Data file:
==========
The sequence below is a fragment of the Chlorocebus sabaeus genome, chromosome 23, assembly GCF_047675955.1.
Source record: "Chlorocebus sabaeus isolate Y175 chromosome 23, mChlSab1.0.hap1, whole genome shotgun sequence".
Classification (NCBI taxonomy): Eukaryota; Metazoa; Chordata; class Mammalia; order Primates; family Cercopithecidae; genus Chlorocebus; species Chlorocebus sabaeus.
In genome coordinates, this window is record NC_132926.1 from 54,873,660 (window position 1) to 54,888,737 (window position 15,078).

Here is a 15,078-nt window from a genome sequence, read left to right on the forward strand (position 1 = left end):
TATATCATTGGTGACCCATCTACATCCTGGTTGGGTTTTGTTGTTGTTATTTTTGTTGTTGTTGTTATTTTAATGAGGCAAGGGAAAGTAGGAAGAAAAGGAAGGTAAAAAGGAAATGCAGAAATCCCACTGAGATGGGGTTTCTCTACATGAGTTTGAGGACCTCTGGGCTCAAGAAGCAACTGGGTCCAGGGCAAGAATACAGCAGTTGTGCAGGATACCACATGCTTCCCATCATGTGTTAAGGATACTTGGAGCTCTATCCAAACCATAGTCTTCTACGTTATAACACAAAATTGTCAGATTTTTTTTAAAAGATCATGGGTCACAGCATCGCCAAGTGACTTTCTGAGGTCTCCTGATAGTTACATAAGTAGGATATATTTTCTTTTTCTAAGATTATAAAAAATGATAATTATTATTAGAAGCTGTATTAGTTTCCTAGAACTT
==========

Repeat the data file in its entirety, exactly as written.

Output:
The sequence below is a fragment of the Chlorocebus sabaeus genome, chromosome 23, assembly GCF_047675955.1.
Source record: "Chlorocebus sabaeus isolate Y175 chromosome 23, mChlSab1.0.hap1, whole genome shotgun sequence".
Classification (NCBI taxonomy): Eukaryota; Metazoa; Chordata; class Mammalia; order Primates; family Cercopithecidae; genus Chlorocebus; species Chlorocebus sabaeus.
In genome coordinates, this window is record NC_132926.1 from 54,873,660 (window position 1) to 54,888,737 (window position 15,078).

Here is a 15,078-nt window from a genome sequence, read left to right on the forward strand (position 1 = left end):
TATATCATTGGTGACCCATCTACATCCTGGTTGGGTTTTGTTGTTGTTATTTTTGTTGTTGTTGTTATTTTAATGAGGCAAGGGAAAGTAGGAAGAAAAGGAAGGTAAAAAGGAAATGCAGAAATCCCACTGAGATGGGGTTTCTCTACATGAGTTTGAGGACCTCTGGGCTCAAGAAGCAACTGGGTCCAGGGCAAGAATACAGCAGTTGTGCAGGATACCACATGCTTCCCATCATGTGTTAAGGATACTTGGAGCTCTATCCAAACCATAGTCTTCTACGTTATAACACAAAATTGTCAGATTTTTTTTAAAAGATCATGGGTCACAGCATCGCCAAGTGACTTTCTGAGGTCTCCTGATAGTTACATAAGTAGGATATATTTTCTTTTTCTAAGATTATAAAAAATGATAATTATTATTAGAAGCTGTATTAGTTTCCTAGAACTT